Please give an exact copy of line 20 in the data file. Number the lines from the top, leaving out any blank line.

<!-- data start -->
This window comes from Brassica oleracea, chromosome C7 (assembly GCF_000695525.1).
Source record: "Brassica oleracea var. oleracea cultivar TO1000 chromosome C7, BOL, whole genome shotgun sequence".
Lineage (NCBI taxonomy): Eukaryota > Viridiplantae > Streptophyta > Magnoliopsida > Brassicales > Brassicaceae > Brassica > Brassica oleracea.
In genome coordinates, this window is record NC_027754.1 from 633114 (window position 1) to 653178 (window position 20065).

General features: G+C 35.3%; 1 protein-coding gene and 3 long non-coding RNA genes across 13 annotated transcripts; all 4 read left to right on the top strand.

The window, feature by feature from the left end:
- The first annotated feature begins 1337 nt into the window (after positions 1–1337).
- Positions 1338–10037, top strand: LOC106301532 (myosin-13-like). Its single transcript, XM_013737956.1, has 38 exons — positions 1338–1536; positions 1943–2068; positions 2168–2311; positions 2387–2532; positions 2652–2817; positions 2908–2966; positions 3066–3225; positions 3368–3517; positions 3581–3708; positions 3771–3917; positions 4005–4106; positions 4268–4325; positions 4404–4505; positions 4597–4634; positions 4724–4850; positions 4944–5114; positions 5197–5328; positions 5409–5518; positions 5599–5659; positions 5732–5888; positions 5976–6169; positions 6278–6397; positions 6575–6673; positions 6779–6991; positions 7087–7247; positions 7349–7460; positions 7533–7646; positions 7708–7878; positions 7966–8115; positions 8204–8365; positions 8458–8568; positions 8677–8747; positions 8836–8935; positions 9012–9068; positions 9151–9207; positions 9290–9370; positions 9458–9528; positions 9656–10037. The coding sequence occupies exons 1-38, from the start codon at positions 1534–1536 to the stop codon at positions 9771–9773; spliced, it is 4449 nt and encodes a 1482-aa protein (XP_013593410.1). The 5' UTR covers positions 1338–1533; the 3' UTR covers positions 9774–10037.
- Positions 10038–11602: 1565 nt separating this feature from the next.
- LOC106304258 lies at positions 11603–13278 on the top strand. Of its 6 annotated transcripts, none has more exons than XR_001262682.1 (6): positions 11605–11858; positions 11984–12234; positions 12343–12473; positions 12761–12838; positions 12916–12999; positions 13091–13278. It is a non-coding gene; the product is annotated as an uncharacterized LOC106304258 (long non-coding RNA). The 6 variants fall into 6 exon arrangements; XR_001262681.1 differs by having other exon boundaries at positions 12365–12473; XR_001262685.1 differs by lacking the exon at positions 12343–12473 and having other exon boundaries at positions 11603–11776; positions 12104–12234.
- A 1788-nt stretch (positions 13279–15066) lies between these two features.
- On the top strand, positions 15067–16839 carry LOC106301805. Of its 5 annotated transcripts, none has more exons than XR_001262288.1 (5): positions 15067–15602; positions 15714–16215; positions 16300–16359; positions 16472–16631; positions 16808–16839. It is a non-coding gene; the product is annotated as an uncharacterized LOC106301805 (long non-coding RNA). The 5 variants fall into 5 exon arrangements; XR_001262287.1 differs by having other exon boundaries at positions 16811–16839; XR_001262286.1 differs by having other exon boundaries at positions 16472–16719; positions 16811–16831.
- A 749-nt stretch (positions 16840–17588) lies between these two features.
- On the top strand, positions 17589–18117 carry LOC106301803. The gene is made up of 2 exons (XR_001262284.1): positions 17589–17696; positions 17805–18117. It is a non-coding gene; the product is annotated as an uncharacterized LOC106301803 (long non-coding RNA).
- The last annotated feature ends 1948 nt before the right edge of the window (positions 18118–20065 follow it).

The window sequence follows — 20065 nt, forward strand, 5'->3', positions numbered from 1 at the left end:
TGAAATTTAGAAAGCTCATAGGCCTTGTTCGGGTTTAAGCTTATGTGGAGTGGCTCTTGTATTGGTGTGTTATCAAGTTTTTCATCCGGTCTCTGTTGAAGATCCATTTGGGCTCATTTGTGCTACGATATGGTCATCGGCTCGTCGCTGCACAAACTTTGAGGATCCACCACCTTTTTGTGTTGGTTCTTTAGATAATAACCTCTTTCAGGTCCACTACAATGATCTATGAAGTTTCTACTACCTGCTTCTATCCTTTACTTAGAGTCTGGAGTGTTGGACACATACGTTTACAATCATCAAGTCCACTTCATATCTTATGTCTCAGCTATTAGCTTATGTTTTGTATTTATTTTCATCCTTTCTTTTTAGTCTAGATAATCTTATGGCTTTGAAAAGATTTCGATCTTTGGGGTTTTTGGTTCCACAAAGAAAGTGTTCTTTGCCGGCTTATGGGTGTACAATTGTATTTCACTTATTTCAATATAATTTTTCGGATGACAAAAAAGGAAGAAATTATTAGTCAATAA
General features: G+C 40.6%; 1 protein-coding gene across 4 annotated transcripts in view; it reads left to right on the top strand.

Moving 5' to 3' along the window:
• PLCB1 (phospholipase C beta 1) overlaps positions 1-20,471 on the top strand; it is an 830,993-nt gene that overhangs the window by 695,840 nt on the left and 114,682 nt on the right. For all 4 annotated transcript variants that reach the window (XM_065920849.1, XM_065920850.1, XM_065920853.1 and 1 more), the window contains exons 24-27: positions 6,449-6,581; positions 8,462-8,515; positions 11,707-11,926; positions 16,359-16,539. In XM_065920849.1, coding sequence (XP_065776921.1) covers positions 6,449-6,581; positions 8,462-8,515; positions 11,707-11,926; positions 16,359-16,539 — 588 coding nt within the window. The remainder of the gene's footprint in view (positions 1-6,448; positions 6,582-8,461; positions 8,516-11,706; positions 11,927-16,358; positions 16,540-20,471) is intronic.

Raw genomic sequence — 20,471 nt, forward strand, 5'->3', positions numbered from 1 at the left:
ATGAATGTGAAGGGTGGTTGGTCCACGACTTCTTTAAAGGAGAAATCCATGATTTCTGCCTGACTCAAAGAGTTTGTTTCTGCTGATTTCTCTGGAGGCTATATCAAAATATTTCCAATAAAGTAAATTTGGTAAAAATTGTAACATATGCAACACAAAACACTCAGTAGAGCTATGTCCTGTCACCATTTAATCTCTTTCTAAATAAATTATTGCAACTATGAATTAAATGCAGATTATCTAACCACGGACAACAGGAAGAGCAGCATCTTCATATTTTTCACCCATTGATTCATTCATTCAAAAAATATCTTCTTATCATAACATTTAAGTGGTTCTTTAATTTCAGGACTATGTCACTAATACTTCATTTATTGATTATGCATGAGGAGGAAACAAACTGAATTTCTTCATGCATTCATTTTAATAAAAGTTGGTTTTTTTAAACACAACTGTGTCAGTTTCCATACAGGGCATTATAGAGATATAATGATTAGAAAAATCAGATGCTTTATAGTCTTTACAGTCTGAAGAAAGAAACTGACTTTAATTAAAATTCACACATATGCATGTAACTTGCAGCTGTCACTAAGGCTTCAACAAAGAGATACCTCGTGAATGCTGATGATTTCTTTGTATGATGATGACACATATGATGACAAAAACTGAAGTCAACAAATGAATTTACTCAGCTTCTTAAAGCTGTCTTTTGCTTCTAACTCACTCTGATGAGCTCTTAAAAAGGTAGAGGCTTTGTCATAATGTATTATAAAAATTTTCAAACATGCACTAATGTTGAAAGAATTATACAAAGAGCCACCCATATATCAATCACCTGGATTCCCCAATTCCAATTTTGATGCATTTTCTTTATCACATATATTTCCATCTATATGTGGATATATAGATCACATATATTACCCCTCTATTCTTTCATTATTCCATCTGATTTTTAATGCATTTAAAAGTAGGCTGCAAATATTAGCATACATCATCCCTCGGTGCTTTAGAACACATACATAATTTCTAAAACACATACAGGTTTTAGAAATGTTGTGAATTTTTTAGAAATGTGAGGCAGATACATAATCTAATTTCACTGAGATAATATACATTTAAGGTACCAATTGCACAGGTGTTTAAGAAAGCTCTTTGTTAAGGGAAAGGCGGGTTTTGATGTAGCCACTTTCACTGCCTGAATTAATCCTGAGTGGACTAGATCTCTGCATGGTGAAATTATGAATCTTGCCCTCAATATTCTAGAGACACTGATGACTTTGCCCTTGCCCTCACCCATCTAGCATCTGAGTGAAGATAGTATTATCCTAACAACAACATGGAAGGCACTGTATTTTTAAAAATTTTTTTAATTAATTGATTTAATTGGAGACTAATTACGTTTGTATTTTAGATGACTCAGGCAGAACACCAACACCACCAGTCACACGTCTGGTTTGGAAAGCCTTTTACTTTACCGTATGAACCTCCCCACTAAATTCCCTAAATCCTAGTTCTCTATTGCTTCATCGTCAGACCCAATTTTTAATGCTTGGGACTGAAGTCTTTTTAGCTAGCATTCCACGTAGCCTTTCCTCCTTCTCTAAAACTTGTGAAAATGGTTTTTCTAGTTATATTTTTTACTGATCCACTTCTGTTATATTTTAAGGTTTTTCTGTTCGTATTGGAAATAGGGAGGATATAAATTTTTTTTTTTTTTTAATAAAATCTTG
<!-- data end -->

• PLCB1 (phospholipase C beta 1) overlaps positions 1-20,471 on the top strand; it is an 830,993-nt gene that overhangs the window by 695,840 nt on the left and 114,682 nt on the right. For all 4 annotated transcript variants that reach the window (XM_065920849.1, XM_065920850.1, XM_065920853.1 and 1 more), the window contains exons 24-27: positions 6,449-6,581; positions 8,462-8,515; positions 11,707-11,926; positions 16,359-16,539. In XM_065920849.1, coding sequence (XP_065776921.1) covers positions 6,449-6,581; positions 8,462-8,515; positions 11,707-11,926; positions 16,359-16,539 — 588 coding nt within the window. The remainder of the gene's footprint in view (positions 1-6,448; positions 6,582-8,461; positions 8,516-11,706; positions 11,927-16,358; positions 16,540-20,471) is intronic.